Mekong River Basin

Damming the Mekong

The Mekong River, an area of unique environmental splendor, has remained relatively untouched by large dams. Yet expanding populations and developing economies are increasing the demand for hydropower.
If not properly planned and sustainably implemented, these dams will give rise to more than just the water levels of their reservoirs. They will stop up the source of life that flows from this ‘mother of waters’.
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A small boat transports a family along the Mekong River.
© Joerg Hartmann / WWF-Germany

Life on the Mekong

The Mekong River provides food, drinking water, irrigation, transport, and energy for the more than 60 million people in China, Myanmar, Laos, Thailand, Cambodia, and Vietnam who live in its basin.
The freshwater fisheries of the Mekong River Basin have a commercial value of US$2 billion and provide 80% of the animal protein consumed by those living there.

The Mekong's natural flooding provides spawning grounds for these fish. And it enriches cropland like the Mekong Delta — where 50% of Vietnam’s staple food crops grow — with fertile sediments and water for irrigation.


Dams get in the way

As the countries of the Mekong Basin develop economically, their demand for energy is growing. Hydropower is seen as both a potential source of this needed energy and as a means for economic growth in and of itself.

But some dams may end up doing more harm than good. Dams on the mainstream of the lower Mekong would be particularly destructive. Serious impacts include:
  • Delta instability: The reduction of sediments as they are trapped by dams would make the Mekong Basin more vulnerable to sea level rise and saline intrusion brought on by climate change.
  • Decreases in fish diversity: Dams in the mainstem will impede migration of fish and other aquatic animals potentially reducing productivity of the fishery by 60%.
  • Damage to livelihoods: Over 75% of rural households in the Lower Mekong Basin are involved in fisheries. Any impact on the ecological balance of the river also threatens the sustainability of the aquatic resources they depend on.
The Mekong’s dramatic seasonal variation is essential to sustaining its abundance of life. © WWF-Canon / Gerald S. CUBITT

Mekong River Facts

  • Of the Mekong's 1,300 fish species, 600 are long distance migrants that require different habitats throughout the year and their life cycles.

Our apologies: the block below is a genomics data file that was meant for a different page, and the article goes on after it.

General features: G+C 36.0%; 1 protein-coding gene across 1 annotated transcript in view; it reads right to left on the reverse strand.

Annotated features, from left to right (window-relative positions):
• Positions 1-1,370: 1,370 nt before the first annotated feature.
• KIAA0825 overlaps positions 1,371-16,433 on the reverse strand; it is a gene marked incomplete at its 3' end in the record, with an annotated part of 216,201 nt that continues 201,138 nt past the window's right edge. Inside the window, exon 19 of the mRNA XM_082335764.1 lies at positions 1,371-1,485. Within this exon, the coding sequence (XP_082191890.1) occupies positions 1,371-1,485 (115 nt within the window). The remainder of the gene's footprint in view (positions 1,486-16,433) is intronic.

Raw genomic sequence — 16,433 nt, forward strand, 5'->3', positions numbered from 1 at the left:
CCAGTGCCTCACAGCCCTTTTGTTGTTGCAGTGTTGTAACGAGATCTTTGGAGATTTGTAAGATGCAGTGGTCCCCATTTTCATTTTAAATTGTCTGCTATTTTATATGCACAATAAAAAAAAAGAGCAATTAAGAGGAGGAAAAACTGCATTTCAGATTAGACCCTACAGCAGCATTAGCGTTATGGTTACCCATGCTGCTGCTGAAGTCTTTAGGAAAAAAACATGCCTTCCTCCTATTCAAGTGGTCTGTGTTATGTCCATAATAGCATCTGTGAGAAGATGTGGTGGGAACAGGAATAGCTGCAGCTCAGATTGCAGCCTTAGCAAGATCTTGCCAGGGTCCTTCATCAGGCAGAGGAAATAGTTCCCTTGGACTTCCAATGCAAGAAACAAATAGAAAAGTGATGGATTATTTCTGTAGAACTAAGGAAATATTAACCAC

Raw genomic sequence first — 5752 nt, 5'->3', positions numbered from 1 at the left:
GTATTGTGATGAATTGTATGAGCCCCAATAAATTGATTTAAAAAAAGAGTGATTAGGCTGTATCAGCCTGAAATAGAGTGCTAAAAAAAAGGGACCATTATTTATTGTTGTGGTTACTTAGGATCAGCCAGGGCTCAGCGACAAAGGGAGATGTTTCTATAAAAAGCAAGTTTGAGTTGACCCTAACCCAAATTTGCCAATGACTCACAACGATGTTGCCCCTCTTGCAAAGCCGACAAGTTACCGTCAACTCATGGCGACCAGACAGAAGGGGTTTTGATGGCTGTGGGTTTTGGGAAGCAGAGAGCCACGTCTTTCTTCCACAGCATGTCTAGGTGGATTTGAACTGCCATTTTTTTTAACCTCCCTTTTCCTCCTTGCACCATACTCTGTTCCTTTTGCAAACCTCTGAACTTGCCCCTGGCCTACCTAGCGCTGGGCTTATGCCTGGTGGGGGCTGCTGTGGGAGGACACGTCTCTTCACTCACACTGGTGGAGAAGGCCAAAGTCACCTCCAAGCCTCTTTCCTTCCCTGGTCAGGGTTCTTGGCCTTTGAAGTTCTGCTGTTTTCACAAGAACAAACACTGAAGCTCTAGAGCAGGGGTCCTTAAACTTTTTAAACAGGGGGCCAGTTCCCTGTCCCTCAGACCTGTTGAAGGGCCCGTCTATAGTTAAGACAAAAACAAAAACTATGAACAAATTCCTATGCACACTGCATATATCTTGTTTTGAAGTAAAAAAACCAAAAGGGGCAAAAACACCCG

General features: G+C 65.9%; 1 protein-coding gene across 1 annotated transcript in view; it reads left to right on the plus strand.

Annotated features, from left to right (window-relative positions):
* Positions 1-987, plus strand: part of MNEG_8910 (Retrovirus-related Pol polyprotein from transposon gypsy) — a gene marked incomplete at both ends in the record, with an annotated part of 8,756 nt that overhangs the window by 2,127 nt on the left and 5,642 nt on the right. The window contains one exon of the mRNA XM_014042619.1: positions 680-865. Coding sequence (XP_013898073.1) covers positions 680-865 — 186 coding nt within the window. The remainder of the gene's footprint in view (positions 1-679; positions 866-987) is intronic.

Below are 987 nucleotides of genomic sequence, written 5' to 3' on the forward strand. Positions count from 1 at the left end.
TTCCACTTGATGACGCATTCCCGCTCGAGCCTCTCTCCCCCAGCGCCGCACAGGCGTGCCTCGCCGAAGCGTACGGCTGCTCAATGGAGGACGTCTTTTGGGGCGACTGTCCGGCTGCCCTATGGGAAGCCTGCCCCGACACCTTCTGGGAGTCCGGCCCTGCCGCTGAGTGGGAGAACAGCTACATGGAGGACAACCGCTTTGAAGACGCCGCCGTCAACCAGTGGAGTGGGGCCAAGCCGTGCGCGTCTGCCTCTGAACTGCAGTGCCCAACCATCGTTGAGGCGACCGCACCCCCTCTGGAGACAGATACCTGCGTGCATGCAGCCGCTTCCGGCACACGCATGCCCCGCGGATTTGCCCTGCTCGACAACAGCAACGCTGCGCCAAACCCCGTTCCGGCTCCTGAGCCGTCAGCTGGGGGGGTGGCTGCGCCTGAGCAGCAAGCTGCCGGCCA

• The Mekong is the largest inland fishery in the world, producing about 2.6 million tons of fish per year.
  • Of this catch, 70% are long distance migrants.

WWF's solutions

WWF is working with the Mekong River Commission and the Asian Development Bank to improve the environmental performance of new dams.

Our priority is to identify high conservation value parts of the basin, such as the lower mainstream river, and declare them no-go zones for dams development.
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The effects of dams on the Upper Mekong River are being felt downstream.

Upper Mekong River dams impact life downstream

Although — for now — the lower Mekong River remains free of large dams, the same cannot be said for its upper reaches.
In 1996, operation of the 126 m high Manwan Dam began. It represented the first of a cascade of 8 hydropower dams planned in Yunnan Province on the mainstream of the Upper Mekong. In 2003, it was followed by the 110 m high Dachaoshan Dam.

Construction is now underway on the Xiaowan dam, which at 292 m high, will be the tallest arch dam in the world. It will span the river over nearly 900 m and create a reservoir that backs up in the narrow gorges for 178 km.

There is little doubt that dams in the upper Mekong are having an impact on downstream hydrology and ecology. Significant reductions in sediments have been measured, stretching as far as southern Laos.

Don Sahong Dam: A mainstream issue

If built, the proposed Don Sahong Dam would be the first dam on the Mekong mainstream in the lower basin area.
Planned for a site less than 2 km upstream of one of the few remaining pods of Irrawaddy river dolphins in the Mekong, the dam would likely spark a decline of its main food source and disrupt its habitat. Such damage would be devastating to a species already on the brink of extinction in this river.

Moreover, the Don Sahong Dam would damage fisheries that are central to people's food security by impeding fish migration. And it could harm the local economy and its developing tourism industry.
 / ©: WWF-Canon / Sayan CHUENUDOMSAVAD
Protecting the Irrawaddy river dolphin's habitat can also insure that fisheries remain intact for human use.
© WWF-Canon / Sayan CHUENUDOMSAVAD

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